Secondary Teacher Preparation Policy
The state should distinguish between the preparation of middle school and elementary teachers. This goal was reorganized in 2017.
Unfortunately, Wisconsin allows middle school teachers to teach on a "middle childhood through early adolescence level" license. According to the state's definition, this level applies to children ages 6 through 12 or 13, making it the equivalent of a generalist 1-8 license. Those teaching on this generalist license need only pass the Praxis II Middle School: Content Knowledge (5146) test, which combines core content under one composite score. Therefore, there is no assurance that these middle school teachers will have sufficient knowledge in each subject they teach.
Wisconsin offers, but does not require, an "early adolescence through adolescence" license, covering ages 10 through 21, making it the equivalent of a grades 5-12 license.
Praxis Test Requirement www.ets.org Wisconsin Administrative Code PI 34.28, PI 34.29
Eliminate the generalist license.
Wisconsin should not allow middle school teachers to teach on a generalist license that does not differentiate between the preparation of middle school teachers and that of elementary teachers. These teachers are less likely to be adequately prepared to teach core academic areas at the middle school level because their preparation requirements are not specific to the middle or secondary levels, and they need not pass a subject-matter test in each subject they teach. Adopting middle school teacher preparation policies for all such teachers will help ensure that students in grades 7 and 8 have teachers who are appropriately prepared to teach grade-level content.
Wisconsin reiterated that it has two different licenses that cover middle school grades. The Regular Education at the Middle Childhood-Early Adolescence level (grades 1-8) requires an academic area minor. Content area licenses (e.g., English, Math) at the Early Adolescence-Adolescence level (grades 5-12) require an academic major and passing the content appropriate Praxis II or ACTFL exams.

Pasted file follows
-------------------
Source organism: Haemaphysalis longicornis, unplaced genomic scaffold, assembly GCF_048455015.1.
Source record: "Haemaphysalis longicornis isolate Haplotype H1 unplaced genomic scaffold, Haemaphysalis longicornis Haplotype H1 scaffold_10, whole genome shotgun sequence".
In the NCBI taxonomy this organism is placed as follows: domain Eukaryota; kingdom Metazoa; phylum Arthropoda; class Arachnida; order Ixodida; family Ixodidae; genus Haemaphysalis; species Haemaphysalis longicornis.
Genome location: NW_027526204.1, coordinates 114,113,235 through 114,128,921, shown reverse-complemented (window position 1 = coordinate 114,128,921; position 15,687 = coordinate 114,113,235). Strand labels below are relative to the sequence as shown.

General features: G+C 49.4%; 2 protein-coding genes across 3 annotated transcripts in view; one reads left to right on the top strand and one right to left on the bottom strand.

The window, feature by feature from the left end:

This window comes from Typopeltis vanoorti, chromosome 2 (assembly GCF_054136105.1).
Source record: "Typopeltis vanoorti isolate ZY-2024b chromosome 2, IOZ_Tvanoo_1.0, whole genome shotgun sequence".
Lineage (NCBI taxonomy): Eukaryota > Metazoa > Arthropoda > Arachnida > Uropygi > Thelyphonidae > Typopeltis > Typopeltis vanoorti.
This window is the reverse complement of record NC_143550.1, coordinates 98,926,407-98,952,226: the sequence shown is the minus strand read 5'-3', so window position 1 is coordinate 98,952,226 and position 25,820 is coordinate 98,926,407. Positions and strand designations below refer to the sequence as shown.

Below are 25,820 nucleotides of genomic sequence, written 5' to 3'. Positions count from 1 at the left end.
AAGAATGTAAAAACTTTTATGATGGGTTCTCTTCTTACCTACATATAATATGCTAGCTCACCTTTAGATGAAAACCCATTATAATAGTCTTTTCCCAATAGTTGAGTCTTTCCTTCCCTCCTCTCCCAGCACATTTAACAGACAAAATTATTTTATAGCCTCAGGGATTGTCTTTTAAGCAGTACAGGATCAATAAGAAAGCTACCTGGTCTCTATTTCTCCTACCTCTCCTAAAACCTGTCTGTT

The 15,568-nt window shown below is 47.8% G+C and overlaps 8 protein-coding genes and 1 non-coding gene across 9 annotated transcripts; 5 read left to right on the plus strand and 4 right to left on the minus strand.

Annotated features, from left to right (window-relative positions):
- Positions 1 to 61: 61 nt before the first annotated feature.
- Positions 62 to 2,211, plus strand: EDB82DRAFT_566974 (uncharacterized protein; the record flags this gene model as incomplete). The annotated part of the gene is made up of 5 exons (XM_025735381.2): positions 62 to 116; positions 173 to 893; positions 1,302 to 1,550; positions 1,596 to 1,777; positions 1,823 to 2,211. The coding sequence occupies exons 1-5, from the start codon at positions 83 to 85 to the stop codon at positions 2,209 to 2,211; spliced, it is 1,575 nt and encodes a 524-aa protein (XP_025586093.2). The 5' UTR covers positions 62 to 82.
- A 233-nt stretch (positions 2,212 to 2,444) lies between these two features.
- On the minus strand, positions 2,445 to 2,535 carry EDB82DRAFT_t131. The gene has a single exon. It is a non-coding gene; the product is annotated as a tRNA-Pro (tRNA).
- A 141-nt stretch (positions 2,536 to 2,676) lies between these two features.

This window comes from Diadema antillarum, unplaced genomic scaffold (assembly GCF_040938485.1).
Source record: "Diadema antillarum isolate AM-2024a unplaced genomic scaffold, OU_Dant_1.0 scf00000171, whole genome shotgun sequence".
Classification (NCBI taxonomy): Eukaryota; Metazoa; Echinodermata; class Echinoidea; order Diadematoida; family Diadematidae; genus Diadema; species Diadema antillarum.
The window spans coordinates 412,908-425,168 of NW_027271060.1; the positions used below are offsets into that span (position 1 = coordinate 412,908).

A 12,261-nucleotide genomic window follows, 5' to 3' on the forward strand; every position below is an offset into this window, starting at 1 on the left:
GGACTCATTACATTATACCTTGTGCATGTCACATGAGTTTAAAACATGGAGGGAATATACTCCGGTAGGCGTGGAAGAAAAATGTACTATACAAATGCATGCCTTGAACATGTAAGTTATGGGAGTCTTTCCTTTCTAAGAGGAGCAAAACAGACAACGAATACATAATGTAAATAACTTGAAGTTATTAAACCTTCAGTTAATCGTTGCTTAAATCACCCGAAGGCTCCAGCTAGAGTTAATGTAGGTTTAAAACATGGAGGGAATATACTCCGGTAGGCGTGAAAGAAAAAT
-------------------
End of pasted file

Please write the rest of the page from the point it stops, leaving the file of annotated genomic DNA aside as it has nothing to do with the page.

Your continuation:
3B: Middle School Licensure Deficiencies
Middle school grades are critical years of schooling. It is in these years that far too many students fall through the cracks. However, requirements for the preparation and licensure of middle school teachers can be especially problematic. States need to distinguish the knowledge and skills needed by middle school teachers from those needed by an elementary teacher. Whether teaching a single subject in a departmentalized setting or teaching multiple subjects in a self-contained setting, middle school teachers must be able to teach significantly more advanced content than elementary teachers. In order to do so, middle school teachers must be deeply knowledgeable about every subject they will be licensed to teach, and able to pass a licensing test in every core subject to demonstrate this knowledge. The notion that someone should be identically prepared to teach first grade or eighth grade mathematics seems ridiculous, but states that license teachers on a K-8 generalist certificate essentially endorse this idea.